2006 - Volume #30, Issue #4, Page #06[ Sample Stories From This Issue | List of All Stories In This Issue | Print this story | Read this issue]
Family Thrives On CSA Frm
But, with a potential gross income of $6,000 to $10,000 an acre, it's a way that more and more producers are choosing to make a living in agriculture. Produce is marketed directly to customers, who pay for weekly deliveries of fresh food throughout the growing season.
In 2002, Brever and his wife, Jennifer, bought 160 acres near Parkers Prairie, Minn., and started growing vegetables for an area farmers market. The following year they signed up 40 CSA members. The membership doubled each of the next two years. This year, their CSA, Ploughshare Farm, has 175 members with about one-fourth within 30 miles and the rest in larger cities including St. Cloud, Minneapolis and St. Paul.
Members pick up their produce at six drop-off sites. They pay for shares in the spring - $425 to $465, depending on delivery distance. Each share - 18 to 20 weeks of vegetables weighing from 10 to 25 pounds - consists of enough food to feed a family of four. Half shares are also available ($325 and $365), and Ploughshare Farm offers winter frozen shares (100 pounds/$345) and winter storage shares (160 pounds/$235).
To fill orders, the Brevers plant 13 acres (additional acres are in cover crops for rotation) and follow spreadsheets that outline what and when to plant. Planting begins in March in a hoophouse and continues throughout the summer, so new plants can be set out in the garden every couple of weeks for continuous harvest. Garlic is the last thing to be planted in the garden in October.
The Brevers plant about 50 kinds of vegetables - from the basics (beans, corn, tomatoes, carrots) - to a little more exotic (arugula, fennel, radicchio). Altogether there are about 150 varieties - 15 in tomatoes alone. With each week's package, the Brevers send a newsletter updating customers on the garden, as well as offering recipe ideas.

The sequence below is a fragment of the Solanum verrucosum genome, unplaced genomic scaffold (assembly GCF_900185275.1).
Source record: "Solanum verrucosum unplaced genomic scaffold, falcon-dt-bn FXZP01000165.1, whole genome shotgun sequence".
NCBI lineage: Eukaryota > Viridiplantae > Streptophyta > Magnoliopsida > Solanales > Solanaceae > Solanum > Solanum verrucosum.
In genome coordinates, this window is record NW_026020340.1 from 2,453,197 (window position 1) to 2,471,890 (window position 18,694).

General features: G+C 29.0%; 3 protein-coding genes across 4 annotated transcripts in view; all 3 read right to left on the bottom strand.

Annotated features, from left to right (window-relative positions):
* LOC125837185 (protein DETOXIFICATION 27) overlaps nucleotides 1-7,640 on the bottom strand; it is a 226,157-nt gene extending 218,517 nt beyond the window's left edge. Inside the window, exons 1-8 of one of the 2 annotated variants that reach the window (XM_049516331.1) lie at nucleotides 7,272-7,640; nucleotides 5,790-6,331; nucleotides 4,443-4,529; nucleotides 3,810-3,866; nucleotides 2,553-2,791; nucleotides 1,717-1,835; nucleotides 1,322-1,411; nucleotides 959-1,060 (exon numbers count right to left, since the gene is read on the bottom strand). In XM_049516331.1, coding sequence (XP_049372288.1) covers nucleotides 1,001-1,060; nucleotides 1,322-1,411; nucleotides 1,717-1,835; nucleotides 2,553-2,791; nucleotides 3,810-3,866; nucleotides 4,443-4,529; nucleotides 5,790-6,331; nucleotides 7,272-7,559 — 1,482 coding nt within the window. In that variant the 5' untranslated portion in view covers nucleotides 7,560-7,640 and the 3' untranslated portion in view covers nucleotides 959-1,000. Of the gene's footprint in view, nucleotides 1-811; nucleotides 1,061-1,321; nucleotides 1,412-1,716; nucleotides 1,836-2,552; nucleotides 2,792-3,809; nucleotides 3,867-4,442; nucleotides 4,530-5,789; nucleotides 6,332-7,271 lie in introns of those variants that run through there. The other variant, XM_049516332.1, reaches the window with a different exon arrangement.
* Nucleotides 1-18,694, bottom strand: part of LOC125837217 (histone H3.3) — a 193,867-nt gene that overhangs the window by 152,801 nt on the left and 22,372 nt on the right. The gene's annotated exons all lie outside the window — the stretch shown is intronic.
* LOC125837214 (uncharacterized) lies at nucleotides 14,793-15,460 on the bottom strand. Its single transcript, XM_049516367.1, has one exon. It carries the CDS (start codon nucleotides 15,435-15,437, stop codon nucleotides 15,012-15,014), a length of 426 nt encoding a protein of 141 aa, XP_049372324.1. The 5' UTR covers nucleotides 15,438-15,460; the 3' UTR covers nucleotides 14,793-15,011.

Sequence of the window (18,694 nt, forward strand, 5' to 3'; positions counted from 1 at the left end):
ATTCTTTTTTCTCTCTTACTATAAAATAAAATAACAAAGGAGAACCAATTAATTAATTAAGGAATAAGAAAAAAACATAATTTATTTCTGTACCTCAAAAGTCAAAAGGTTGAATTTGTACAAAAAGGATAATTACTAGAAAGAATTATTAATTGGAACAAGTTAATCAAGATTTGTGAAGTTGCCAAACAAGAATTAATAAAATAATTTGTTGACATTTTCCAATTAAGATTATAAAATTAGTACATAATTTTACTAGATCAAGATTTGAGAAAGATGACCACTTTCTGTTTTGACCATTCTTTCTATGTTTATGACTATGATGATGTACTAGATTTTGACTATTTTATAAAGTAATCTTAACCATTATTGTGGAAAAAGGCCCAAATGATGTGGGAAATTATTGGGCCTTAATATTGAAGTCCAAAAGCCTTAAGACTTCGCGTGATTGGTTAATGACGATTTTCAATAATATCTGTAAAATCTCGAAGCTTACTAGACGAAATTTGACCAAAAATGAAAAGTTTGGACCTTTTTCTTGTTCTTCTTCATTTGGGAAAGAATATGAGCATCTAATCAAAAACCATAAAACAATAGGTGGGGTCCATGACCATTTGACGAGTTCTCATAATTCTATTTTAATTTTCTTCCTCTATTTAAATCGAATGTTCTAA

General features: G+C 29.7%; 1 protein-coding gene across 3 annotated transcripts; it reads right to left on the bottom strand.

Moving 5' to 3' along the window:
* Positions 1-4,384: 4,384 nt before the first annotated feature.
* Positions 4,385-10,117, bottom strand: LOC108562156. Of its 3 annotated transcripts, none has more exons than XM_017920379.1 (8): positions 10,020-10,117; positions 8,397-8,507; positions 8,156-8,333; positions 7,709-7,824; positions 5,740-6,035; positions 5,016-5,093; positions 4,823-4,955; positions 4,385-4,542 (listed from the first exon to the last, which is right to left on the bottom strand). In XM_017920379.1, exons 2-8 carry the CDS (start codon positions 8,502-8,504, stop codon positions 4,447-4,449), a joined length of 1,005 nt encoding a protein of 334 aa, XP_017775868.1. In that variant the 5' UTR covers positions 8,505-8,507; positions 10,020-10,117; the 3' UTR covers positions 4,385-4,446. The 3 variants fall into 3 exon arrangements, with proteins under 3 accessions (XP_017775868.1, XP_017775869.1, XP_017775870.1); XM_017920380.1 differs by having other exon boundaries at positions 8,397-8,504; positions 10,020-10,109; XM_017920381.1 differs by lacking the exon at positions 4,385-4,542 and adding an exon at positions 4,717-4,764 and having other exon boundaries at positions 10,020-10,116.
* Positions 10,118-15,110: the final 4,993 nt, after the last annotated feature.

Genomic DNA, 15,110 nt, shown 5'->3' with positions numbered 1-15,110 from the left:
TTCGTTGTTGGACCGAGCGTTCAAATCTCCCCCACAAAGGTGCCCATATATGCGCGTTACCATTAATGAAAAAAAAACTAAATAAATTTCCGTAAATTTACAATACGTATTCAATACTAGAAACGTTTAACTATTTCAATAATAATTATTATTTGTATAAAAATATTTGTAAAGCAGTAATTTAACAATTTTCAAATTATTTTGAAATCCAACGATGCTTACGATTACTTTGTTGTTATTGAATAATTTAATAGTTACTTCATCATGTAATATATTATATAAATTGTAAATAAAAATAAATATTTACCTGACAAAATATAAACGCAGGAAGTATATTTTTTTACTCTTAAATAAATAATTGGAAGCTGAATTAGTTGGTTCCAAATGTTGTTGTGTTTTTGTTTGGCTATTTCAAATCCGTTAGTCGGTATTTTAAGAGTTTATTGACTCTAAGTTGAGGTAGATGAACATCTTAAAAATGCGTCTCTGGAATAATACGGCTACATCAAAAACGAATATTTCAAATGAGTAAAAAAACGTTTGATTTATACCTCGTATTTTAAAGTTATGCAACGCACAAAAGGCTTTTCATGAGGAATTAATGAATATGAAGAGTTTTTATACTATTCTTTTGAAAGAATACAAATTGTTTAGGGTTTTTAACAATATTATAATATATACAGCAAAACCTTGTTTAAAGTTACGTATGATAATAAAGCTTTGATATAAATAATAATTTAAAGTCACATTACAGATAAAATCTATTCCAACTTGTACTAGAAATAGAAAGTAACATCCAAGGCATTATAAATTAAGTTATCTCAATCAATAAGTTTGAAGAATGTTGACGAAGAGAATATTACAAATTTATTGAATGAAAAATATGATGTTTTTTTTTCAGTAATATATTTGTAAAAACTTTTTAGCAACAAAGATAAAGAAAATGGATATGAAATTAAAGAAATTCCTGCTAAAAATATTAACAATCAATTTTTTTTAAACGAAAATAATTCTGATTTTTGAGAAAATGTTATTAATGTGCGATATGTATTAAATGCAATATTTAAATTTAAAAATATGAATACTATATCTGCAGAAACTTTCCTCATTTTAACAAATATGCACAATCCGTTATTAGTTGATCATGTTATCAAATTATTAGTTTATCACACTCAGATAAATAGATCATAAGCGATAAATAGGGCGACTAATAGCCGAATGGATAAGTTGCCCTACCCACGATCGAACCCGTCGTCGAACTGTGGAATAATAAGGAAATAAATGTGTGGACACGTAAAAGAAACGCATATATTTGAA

Brever notes that CSAs are about more than just good food. It's about developing a relationship between the producer and the customers, as well as educating people about the risks and successes of agriculture. Twice a season, the Brevers invite CSA members for a picnic/work day on Ploughshare Farm.
"The hard - and the exciting - part is that you wear all these different hats," Brever says." You must be a farmer, marketer, advocate, educator, and manager. After five years, Ploughshare Farm has developed routines to improve efficiencies and set standards for interns and part-time workers. For example, the Brevers use a roller system for packing boxes. Each worker has a couple of items they place in the boxes as they go by.
Here are other challenges and lessons Brever notes about operating a CSA:
Work on another CSA farm to gain experience. Start small. Gather information about CSAs. Check out www.wilson.edu/wilson/asp/content.asp?id=1275 for resources and information about CSA founder Robyn Van En. Or go to www.nal.usda.gov/afsic/csa to connect with related websites about CSAs across the U.S. Brever finds useful information for his region at www.macsac.org.
Know your customers' needs. The first year the Brevers raised lots of greens for salad in many varieties. But they discovered that Minnesota folks prefer other vegetables, and the Brevers adjusted what they grew.
Organic attracts customers. The Brevers' land, which was in CRP, met certification guidelines that no chemicals had been used three years prior. The biggest part of organic certification is keeping track of all inputs. Think of it like doing your taxes, Brever says. Ploughshare Farm uses fish emulsion and completely composted chicken manure for fertilizer.
Input costs are higher per acre. In addition to equipment, other typical expenses are: hoophouses, walk-in cooler and delivery van. Raising produce is more labor intensive than other farm crops. The Brevers h
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